Overall we like what we are seeing with the Ryzen 5, the per core performance most certainly is good enough for what and where it needs to be, especially in this price category. Realistically the performance overall hits a terrific, maybe even baffling, sweet-spot. Combined with 3.7 GHz and 4.0 Turbo frequencies these processors are dressed to impress. As stated, the six-core 1600X hits a sweet-spot, it costs half that of the 1800X yet feels just as fast. I did not have that same feeling with the Ryzen 5 1500X quad-core part. But honestly, the technology arena will be slowly transitioning to six or more core processors in the next 12 to 24 months. For those that are shouting four cores is enough, hey... we had the very same discussion moving from two to four cores, remember? So if you hang on to that thought for a moment, in this year of 2017 would you still purchase a dual-core processor over a four-core one? Nope, and along these lines you need to think as we need to advance in hardware, the software will then follow in this technological evolution. I also do know that a setup like this could last you years as, again, the IPC perf is really good and you have many threads available.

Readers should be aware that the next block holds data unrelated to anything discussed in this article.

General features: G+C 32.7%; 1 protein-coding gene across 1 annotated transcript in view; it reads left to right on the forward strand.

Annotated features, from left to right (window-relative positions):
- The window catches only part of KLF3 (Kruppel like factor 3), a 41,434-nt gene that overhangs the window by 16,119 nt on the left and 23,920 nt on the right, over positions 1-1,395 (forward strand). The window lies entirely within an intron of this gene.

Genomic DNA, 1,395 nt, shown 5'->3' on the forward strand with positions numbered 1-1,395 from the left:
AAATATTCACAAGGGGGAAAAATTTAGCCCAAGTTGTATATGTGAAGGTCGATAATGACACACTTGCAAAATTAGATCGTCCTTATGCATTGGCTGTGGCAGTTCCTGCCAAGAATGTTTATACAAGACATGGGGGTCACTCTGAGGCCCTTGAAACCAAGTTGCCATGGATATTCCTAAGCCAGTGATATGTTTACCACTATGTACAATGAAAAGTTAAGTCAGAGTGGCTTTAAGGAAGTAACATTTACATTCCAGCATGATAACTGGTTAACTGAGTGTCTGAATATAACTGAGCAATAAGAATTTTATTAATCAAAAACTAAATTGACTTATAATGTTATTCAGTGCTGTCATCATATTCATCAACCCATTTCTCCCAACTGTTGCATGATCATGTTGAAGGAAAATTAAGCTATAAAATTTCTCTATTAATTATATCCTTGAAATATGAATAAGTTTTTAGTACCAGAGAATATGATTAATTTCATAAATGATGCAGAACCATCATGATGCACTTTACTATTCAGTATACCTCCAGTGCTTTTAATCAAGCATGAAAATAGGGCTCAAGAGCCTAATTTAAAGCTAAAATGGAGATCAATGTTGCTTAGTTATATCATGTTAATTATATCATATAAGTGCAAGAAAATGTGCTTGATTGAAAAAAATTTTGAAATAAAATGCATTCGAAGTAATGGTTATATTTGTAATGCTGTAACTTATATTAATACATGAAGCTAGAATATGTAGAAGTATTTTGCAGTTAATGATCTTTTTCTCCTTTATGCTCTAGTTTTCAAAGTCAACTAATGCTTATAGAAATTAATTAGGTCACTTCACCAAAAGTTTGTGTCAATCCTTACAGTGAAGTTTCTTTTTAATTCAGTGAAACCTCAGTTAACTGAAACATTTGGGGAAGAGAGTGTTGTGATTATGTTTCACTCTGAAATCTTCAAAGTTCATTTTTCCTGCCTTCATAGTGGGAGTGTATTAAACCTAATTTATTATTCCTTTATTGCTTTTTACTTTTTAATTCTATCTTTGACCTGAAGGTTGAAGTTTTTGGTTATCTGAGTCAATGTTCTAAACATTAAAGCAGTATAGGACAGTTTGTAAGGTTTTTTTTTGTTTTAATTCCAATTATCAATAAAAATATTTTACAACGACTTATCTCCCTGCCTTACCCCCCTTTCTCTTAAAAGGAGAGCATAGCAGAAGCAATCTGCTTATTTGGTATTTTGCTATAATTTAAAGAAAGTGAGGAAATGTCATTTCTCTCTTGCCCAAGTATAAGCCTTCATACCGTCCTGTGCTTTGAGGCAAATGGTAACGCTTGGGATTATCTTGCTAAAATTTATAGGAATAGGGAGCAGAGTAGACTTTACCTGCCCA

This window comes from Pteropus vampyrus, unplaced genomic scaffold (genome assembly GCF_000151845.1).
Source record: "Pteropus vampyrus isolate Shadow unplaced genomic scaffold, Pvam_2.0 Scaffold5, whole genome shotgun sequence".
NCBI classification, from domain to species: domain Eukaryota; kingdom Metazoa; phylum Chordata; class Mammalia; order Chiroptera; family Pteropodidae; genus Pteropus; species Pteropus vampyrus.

The Gaming Performance

The biggest discussion at Ryzen's launch was 1080p gaming performance. This problem is still here, but not as big as some state it is. Ryzen is a truly great processor series, but it lacks a little in 1080p gaming situations where you are more CPU bound (if you have a fast enough graphics card). There has been much debate on the cause of it, memory latency, latency in-between the CCX modules on the processor, driver issues, Windows 10, game optimizations, benchmarking with a GeForce card over an AMD one, thread schedulers and so on. The reality is simple, the results are what they are. Ryzen 5 and 7 lack a good 10-20% in performance with super fast graphics cards in a lower resolution compared to the fastest clocked Intel SKUs. Now, as this review has shown, it does depend on the game titles a lot as well. We added like eight new games and the differences with these titles look much, much better. For the game titles that do lack a bit of bite, well... you can do quite a bit with the platform to tweak out that difference.